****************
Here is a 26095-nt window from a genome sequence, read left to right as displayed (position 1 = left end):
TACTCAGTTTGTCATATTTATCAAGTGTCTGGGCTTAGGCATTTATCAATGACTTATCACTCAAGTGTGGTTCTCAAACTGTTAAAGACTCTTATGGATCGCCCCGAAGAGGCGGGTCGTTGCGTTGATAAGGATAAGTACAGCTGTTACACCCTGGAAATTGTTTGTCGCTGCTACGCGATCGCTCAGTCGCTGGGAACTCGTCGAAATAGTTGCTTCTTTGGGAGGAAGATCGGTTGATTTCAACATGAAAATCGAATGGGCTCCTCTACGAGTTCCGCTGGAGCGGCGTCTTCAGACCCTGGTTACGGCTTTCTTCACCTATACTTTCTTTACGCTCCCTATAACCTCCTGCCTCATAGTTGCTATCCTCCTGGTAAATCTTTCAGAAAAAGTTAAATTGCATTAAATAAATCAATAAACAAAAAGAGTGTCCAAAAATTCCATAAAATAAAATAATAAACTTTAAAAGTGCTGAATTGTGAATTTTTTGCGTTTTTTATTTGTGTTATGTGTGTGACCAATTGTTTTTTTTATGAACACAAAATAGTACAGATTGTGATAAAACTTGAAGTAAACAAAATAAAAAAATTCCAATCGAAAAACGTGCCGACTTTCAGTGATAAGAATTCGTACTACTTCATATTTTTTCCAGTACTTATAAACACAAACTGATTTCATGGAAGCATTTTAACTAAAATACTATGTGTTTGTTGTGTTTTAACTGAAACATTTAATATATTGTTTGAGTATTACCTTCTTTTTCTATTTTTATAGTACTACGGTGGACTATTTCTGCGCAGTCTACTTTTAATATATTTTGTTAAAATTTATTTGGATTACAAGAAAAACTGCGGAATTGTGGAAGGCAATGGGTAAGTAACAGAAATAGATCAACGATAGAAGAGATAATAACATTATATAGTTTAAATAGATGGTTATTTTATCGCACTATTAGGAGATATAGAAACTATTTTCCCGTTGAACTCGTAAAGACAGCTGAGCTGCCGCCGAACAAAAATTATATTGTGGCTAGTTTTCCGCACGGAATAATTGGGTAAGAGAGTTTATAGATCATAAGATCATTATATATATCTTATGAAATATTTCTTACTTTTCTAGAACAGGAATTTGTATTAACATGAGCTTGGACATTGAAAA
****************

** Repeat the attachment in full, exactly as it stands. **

Here is a 26095-nt window from a genome sequence, read left to right as displayed (position 1 = left end):
TACTCAGTTTGTCATATTTATCAAGTGTCTGGGCTTAGGCATTTATCAATGACTTATCACTCAAGTGTGGTTCTCAAACTGTTAAAGACTCTTATGGATCGCCCCGAAGAGGCGGGTCGTTGCGTTGATAAGGATAAGTACAGCTGTTACACCCTGGAAATTGTTTGTCGCTGCTACGCGATCGCTCAGTCGCTGGGAACTCGTCGAAATAGTTGCTTCTTTGGGAGGAAGATCGGTTGATTTCAACATGAAAATCGAATGGGCTCCTCTACGAGTTCCGCTGGAGCGGCGTCTTCAGACCCTGGTTACGGCTTTCTTCACCTATACTTTCTTTACGCTCCCTATAACCTCCTGCCTCATAGTTGCTATCCTCCTGGTAAATCTTTCAGAAAAAGTTAAATTGCATTAAATAAATCAATAAACAAAAAGAGTGTCCAAAAATTCCATAAAATAAAATAATAAACTTTAAAAGTGCTGAATTGTGAATTTTTTGCGTTTTTTATTTGTGTTATGTGTGTGACCAATTGTTTTTTTTATGAACACAAAATAGTACAGATTGTGATAAAACTTGAAGTAAACAAAATAAAAAAATTCCAATCGAAAAACGTGCCGACTTTCAGTGATAAGAATTCGTACTACTTCATATTTTTTCCAGTACTTATAAACACAAACTGATTTCATGGAAGCATTTTAACTAAAATACTATGTGTTTGTTGTGTTTTAACTGAAACATTTAATATATTGTTTGAGTATTACCTTCTTTTTCTATTTTTATAGTACTACGGTGGACTATTTCTGCGCAGTCTACTTTTAATATATTTTGTTAAAATTTATTTGGATTACAAGAAAAACTGCGGAATTGTGGAAGGCAATGGGTAAGTAACAGAAATAGATCAACGATAGAAGAGATAATAACATTATATAGTTTAAATAGATGGTTATTTTATCGCACTATTAGGAGATATAGAAACTATTTTCCCGTTGAACTCGTAAAGACAGCTGAGCTGCCGCCGAACAAAAATTATATTGTGGCTAGTTTTCCGCACGGAATAATTGGGTAAGAGAGTTTATAGATCATAAGATCATTATATATATCTTATGAAATATTTCTTACTTTTCTAGAACAGGAATTTGTATTAACATGAGCTTGGACATTGAAAA